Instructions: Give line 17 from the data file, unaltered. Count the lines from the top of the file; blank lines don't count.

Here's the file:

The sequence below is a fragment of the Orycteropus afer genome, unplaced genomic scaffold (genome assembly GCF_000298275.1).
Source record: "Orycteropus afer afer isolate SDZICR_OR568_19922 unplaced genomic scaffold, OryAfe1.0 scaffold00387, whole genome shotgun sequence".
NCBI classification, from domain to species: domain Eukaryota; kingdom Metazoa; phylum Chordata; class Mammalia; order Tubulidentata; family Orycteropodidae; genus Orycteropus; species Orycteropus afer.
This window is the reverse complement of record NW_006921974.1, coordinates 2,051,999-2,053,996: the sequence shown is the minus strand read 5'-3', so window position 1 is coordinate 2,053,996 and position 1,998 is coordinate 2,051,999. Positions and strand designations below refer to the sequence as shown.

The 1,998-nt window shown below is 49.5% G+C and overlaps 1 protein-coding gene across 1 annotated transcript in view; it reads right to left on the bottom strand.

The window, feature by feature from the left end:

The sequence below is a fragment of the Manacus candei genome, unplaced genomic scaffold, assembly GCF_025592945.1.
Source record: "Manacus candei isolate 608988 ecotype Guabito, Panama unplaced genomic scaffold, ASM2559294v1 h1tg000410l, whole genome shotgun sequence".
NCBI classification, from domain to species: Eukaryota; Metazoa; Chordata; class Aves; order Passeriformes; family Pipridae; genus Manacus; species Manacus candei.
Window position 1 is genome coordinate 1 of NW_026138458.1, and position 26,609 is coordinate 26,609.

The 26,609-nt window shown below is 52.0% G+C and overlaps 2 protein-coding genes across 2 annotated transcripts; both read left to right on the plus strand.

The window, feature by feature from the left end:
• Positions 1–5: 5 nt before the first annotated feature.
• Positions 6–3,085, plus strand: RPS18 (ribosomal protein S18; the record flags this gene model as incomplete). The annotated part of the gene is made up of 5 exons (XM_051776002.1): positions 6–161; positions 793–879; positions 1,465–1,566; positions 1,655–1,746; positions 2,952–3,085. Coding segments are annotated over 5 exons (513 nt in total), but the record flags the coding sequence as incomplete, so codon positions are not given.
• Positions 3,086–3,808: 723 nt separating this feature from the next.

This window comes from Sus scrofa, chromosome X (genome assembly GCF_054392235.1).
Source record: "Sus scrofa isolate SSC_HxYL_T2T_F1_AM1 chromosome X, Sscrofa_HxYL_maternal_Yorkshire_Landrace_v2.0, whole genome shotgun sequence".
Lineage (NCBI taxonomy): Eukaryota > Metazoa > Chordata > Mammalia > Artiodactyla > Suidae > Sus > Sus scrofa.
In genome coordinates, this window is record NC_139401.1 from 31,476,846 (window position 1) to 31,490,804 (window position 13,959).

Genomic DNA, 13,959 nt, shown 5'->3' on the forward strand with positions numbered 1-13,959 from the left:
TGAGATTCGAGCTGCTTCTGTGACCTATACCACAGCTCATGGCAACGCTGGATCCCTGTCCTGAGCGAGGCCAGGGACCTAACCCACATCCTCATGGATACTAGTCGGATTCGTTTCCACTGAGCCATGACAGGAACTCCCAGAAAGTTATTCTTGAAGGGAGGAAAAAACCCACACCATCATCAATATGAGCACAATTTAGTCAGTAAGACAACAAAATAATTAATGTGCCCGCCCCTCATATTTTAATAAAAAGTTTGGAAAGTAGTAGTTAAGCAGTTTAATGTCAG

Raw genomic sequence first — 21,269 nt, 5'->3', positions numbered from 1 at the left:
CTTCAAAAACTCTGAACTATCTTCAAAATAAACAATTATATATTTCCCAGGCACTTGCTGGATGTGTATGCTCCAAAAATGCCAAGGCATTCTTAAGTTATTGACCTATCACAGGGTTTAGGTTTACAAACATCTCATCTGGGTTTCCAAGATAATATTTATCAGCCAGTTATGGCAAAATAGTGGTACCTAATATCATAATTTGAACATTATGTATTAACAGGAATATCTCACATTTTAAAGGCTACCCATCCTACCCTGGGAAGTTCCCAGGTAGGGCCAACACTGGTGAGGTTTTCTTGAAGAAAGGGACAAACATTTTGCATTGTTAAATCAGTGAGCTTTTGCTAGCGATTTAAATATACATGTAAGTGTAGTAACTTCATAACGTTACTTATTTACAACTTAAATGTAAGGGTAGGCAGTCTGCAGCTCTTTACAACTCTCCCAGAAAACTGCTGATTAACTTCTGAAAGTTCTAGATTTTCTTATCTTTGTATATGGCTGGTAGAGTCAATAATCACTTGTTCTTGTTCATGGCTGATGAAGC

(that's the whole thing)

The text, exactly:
Source record: "Sus scrofa isolate SSC_HxYL_T2T_F1_AM1 chromosome X, Sscrofa_HxYL_maternal_Yorkshire_Landrace_v2.0, whole genome shotgun sequence".